The Loire Valley lies within the heart of France. The Grand River Loire stream right through the centre of the region and is France’s longest river. The water of the Loire starts its journey on the Massif Central and ends in the Atlantic Ocean. The Loire is declared a UNESCO World Heritage Site for its cultural landscapes, magnificent castles and regal homes.
This part of France has a superb topography and perhaps less known for the fact that this region also supports a mouth-watering flora and fauna. The Loire Valley region’s river and streams reveal treasures to behold – its scenery, its climate and its untamed nature.
Aside from the majestic castles and the superb wine and food, some of the natural highlights you’ll find in the Loire Valley include sacred sites, rivers, forests, lakes and moors. There are so many fantastic highlights in the Loire Valley and here are some of them:
Stopover the Chartres Cathedral located in the medieval town of Chartres. It is an outstanding model of Gothic style architecture. You’ll be amazed by the 152 beautifully stained glass windows that are noted for their remarkable deep blue colour. Part of the relics found is a tunic believed to be owned by the Virgin Mary herself.
Drop by the Tours Cathedral (Cathédrale Saint-Gatien de Tours). This cathedral has an amazing detailed design and exquisite facade, and the outside is just as impressive as the interior, with its Gothic windows and splendid walls.
Don’t forget to visit the Cathedral of St Etienne of Bourges which was constructed between the late 12th and late 13th centuries. It is considered to be one of the great masterworks of Gothic art because of its proportions and the unity of its design. Besides the magnificent architecture, it affirmed the influence of Christianity in medieval France.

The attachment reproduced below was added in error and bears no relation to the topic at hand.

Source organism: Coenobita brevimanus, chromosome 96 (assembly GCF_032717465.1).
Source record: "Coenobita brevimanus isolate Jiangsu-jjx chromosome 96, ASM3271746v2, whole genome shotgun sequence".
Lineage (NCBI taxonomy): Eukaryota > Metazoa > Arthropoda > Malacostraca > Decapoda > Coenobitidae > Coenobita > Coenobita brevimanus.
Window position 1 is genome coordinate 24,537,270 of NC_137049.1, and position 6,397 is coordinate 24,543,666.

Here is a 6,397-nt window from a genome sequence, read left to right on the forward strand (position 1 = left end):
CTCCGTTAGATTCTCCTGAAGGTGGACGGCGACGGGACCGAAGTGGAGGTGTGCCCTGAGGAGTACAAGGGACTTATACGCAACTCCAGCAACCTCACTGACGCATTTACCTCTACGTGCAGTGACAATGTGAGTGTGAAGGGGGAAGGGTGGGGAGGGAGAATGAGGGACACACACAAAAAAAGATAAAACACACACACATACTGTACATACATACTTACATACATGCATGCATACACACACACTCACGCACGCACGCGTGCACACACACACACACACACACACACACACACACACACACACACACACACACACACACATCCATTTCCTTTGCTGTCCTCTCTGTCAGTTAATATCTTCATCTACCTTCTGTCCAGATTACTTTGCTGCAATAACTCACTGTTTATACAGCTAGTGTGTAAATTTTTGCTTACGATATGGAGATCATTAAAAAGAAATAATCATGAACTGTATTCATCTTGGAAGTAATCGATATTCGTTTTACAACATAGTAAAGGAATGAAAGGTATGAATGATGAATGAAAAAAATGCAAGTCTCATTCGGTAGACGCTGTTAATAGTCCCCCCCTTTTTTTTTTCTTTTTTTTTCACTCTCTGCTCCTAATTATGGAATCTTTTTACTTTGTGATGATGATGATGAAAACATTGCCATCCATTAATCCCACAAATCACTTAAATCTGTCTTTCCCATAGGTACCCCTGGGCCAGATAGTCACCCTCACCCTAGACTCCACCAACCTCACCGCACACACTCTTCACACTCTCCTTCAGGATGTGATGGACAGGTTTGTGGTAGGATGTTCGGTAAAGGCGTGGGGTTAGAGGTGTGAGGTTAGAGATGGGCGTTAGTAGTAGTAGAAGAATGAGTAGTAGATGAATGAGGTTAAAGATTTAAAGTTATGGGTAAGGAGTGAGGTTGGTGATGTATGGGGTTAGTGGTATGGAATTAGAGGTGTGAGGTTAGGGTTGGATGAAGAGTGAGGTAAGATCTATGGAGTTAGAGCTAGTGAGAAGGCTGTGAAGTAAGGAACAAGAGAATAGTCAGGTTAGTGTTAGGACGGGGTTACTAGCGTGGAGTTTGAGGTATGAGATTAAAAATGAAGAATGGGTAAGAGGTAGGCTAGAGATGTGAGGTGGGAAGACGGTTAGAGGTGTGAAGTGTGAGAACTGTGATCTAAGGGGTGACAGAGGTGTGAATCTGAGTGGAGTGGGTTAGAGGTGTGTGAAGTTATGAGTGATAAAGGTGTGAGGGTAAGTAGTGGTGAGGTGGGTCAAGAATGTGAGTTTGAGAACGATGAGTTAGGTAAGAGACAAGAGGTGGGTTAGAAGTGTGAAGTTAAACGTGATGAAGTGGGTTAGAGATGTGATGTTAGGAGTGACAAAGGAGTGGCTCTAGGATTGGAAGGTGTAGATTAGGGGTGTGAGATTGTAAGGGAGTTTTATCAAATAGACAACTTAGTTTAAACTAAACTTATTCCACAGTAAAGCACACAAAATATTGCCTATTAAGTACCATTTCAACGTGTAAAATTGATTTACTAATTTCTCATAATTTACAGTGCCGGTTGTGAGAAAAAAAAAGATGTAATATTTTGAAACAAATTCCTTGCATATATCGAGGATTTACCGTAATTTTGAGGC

Visit the Abbey of Fontevraud or Fontevraud Abbey which is considered as one of the greatest monastic cities in Europe. The Abbey has a remarkable size and originality. It was transformed into a prison by Napoleon in 1804 and was saved from destruction and became a dreaded penitentiary centre. The Abbey today is a renowned site for concerts, conventions and expositions.
Take some time away from Palaces and Cathedrals to see the charming Berce Forrest. This forest is surrounded by oak trees and there are trails marked by arrows on the trees to follow. It is idyllic, unspoilt, with gigantic oak trees towering 50 meters into the sky before branching out.
Visit the lakes of Brenne which is known as the land of a thousand lakes. This welcoming place is also home to Europe’s biggest population of European pond turtles. In the summer you can observe these little turtles when they sunbathe. You can also find different insect species. This is where two-thirds of France’s dragonfly species can be found.
Would you like to see the domain of rare eagles? Visit the Orleans Forest, France’s biggest state-owned forest. This forest has very rich soil and has a number of bodies of water which explains the diversity of animal and plant species in the area.
Take some time out and see Sologne nestled in the loop of the Loire River. It is famous for its forests, lakes and moors. Three-quarters of the area is occupied by forestland plus 12,000 hectares of lakes. The moors is the typical Sologne feature. Its rivers are highly populated too and its lakes are home to an impressive array of plant species.
If you want to see wooded hillsides, paths bordered by green hedgerows, ribbons of water running through meadows, and rolling landscapes then Perche is the place for you. Perche is a haven of greenery which any nature lover will enjoy, and nature really prospers in this area.
Another highlight would be the Charters Light Show (Chartres En Lumiere). During this event, colorful lights illuminate historic sites and some principal buildings of the old city of Chartres including the cathedral, media Library, theatre building and many more.